If you are in an earthquake area, orient the car lengthwise to the normal direction your nearest fault moves then tie it at each end to tie points. In my case the car was on a slight slope, pointed in the direction of movement. Gravity kept it from falling over uphill and the tie kept it from falling off downhill. I had box style stands under the rear wheels and the adjustable rod type on the front with the front wheels removed. The car was on dirt with plywood under each stand.

The fireplace in my house literally exploded, the kitchen sink fell through the counter. The refrigerator and stove walked out into the middle of the kitchen and were almost in contact. I had to replane the house doors to get them to close into their sills. We had a great deal of damage from a 7+ force earthquake almost directly under us.....but the TR3 remained up on the jack stands. If I were under it at the time of the quake, I would have very much appreciated it.

If you do not know the normal movement direction of you nearest active fault look in the phone book for an earth quake preparedness centre or a geologist. If you are in earthquake country it never hurts to know how the earth will move. Tall furniture is more stable if it is oriented lengthwise to the movement of the earth.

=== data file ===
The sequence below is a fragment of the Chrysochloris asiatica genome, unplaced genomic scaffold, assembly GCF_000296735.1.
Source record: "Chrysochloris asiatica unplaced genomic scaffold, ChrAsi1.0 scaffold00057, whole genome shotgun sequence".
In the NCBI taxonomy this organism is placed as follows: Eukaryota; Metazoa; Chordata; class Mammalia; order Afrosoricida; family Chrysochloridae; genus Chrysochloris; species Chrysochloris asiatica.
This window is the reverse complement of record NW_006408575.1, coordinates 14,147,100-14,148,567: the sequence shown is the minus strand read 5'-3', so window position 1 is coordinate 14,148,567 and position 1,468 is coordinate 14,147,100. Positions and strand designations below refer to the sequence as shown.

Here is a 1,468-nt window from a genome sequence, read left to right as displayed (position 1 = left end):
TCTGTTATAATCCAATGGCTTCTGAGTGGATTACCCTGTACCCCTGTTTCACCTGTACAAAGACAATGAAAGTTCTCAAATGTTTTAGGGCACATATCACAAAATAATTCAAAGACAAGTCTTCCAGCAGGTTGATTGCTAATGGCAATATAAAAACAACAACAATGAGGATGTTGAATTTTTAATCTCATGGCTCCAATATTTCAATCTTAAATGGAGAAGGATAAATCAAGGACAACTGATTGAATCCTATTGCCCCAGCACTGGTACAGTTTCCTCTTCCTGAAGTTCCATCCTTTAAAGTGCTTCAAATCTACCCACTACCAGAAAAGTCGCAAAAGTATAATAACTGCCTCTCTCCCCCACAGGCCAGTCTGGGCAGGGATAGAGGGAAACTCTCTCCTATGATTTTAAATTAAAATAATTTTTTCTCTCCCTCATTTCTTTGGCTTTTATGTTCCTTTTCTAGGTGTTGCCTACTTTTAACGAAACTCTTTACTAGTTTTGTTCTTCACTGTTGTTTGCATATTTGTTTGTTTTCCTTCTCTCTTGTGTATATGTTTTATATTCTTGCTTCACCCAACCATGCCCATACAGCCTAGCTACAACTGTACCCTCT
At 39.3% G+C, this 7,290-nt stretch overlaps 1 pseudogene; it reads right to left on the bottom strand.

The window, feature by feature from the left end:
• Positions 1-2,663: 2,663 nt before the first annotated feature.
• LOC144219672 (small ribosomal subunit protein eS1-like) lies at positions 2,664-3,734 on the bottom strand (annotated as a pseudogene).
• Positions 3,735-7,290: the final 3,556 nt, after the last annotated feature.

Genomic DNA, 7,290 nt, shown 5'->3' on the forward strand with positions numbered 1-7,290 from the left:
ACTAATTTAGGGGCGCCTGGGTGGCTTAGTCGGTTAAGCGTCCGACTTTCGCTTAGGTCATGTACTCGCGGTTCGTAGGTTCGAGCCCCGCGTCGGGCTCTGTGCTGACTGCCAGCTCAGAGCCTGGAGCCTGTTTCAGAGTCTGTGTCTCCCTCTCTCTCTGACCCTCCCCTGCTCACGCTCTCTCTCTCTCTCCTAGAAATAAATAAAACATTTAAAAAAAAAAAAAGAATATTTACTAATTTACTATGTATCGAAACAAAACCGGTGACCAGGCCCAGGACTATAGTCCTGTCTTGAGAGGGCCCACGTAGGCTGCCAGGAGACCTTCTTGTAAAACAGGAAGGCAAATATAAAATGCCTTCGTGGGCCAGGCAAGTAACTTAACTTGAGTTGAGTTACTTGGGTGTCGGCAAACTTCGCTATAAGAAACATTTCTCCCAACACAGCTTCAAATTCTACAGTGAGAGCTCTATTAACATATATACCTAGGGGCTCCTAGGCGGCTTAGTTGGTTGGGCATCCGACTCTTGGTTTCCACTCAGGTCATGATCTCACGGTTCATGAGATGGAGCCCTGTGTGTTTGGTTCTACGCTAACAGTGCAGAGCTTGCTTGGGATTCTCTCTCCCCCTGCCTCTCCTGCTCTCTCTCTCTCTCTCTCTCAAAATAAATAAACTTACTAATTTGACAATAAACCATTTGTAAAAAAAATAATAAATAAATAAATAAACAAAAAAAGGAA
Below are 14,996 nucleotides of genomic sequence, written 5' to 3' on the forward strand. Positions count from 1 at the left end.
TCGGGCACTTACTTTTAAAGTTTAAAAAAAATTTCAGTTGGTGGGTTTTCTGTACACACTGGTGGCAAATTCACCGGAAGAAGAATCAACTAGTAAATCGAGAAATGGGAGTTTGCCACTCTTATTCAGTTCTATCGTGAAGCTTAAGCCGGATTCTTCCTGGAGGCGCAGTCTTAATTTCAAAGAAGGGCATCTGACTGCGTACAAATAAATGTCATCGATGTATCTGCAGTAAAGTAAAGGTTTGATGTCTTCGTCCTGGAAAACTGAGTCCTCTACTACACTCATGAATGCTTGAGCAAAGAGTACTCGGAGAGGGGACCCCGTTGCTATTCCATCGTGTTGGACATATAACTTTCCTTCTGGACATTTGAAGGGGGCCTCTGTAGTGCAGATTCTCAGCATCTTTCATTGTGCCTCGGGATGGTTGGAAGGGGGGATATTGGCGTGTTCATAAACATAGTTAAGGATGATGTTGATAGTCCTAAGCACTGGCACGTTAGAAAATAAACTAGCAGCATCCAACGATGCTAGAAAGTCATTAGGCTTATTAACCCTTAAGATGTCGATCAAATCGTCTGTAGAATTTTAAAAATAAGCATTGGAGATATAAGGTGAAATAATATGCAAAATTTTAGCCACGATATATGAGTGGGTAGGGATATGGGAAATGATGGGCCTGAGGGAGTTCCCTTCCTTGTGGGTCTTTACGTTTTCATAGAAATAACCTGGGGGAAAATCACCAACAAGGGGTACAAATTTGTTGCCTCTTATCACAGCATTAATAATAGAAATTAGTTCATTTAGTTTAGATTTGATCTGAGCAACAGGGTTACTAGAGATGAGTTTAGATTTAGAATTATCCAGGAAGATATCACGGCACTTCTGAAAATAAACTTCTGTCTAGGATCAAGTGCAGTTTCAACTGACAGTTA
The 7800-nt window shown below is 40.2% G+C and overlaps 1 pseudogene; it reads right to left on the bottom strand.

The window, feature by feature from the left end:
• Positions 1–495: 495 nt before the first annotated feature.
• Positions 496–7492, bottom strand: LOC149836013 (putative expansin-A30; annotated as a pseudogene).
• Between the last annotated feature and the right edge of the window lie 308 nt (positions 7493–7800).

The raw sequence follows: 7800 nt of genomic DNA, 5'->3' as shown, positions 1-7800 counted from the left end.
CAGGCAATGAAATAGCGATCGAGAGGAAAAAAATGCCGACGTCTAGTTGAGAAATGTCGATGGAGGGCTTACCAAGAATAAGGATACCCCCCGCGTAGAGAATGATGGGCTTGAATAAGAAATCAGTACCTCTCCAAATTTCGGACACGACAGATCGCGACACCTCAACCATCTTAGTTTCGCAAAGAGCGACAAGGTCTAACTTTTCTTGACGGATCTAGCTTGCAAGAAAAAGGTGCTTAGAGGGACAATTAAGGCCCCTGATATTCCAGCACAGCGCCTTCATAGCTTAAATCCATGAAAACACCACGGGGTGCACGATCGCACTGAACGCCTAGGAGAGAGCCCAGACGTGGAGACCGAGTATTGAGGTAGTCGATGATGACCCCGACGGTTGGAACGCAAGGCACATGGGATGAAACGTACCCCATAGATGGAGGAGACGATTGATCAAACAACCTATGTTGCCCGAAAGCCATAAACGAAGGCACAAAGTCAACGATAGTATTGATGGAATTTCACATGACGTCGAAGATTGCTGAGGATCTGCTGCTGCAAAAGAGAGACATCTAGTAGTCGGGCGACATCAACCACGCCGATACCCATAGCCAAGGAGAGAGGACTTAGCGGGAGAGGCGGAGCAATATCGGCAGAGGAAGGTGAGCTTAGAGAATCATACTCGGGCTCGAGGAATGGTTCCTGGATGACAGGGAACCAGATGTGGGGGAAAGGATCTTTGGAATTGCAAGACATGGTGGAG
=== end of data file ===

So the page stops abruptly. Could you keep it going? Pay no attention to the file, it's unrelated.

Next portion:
I know that an earthquake is very unlikely to happen when you are under your car, but it does happen. Just like people just happen to be on or under a bridge or raised roadway when it collapses. You can not predict it. You just need to decide if you want to be prepared for it or not.

If you live in an area with strong afternoon wind gusts, point the car nose or tail into the wind and anchor the upwind end.

Jacking the car up onto the stands:

Different cars have different constructions. Always check your car's user manual for jack point recommendations. Usually the frame is the best lift point. The differential of a solid axle car is normally another good lift point.

Jacking a car onto jack stands is done one end at a time and not one side at a time. This provides the least lateral force when jacking up the second half.